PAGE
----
The wooden ceilings soar overhead at Amsterdam’s Portuguese Synagogue, while below your feet lies a light dusting of sand, traditionally used in Dutch buildings of the 17th century to ward off the moisture left by the rain which is never far off in the Netherlands.
The smell of sawdust hits you when you enter the “Esnoga,” built in 1675 to house Amsterdam’s Kahal Kadosh Talmud Torah Congregation with seating for 1,200 men and 400 women.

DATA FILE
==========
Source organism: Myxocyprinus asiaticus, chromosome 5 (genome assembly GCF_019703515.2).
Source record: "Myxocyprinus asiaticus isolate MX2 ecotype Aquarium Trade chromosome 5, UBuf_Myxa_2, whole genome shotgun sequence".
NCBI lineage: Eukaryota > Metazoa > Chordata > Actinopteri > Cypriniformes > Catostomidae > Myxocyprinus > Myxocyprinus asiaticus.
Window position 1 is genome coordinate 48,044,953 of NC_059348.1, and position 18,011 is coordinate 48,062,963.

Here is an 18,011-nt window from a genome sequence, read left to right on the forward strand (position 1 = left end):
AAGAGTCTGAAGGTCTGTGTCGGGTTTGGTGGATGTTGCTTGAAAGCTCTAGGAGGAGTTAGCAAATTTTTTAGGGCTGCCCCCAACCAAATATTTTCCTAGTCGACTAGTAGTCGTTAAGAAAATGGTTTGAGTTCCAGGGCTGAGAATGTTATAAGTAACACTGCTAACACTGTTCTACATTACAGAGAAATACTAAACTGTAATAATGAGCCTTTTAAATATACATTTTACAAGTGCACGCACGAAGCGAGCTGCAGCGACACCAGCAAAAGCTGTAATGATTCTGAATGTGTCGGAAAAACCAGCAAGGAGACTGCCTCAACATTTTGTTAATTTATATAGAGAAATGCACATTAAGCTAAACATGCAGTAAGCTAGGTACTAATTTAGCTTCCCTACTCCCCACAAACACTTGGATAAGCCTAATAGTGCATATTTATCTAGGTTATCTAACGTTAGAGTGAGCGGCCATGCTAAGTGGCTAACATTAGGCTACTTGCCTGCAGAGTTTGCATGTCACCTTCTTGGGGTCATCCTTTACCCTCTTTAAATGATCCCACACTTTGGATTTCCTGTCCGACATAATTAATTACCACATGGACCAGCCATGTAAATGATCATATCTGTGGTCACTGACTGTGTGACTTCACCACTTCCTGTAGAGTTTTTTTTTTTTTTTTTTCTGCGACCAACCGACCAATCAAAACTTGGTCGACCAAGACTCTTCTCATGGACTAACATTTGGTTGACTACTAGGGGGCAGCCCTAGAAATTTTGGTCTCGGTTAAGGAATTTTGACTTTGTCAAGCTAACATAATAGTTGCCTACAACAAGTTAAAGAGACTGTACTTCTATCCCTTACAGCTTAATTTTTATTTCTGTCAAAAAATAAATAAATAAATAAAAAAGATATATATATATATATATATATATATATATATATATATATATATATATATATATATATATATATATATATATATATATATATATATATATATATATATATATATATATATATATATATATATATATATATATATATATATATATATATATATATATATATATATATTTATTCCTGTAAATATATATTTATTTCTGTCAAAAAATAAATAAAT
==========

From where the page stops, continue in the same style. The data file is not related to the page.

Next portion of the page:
The Esnoga is a national landmark of the Netherlands that reopened in December following lengthy renovations. The synagogue boasts a massive ark made out of solid Brazilian jacaranda wood (a tropical wood that was quite expensive at the time) and lined with 17th-century gold leather. In a nod to authenticity, the synagogue has no internal electric lighting system and is lit by candles on dozens of brass holders throughout the main hall.
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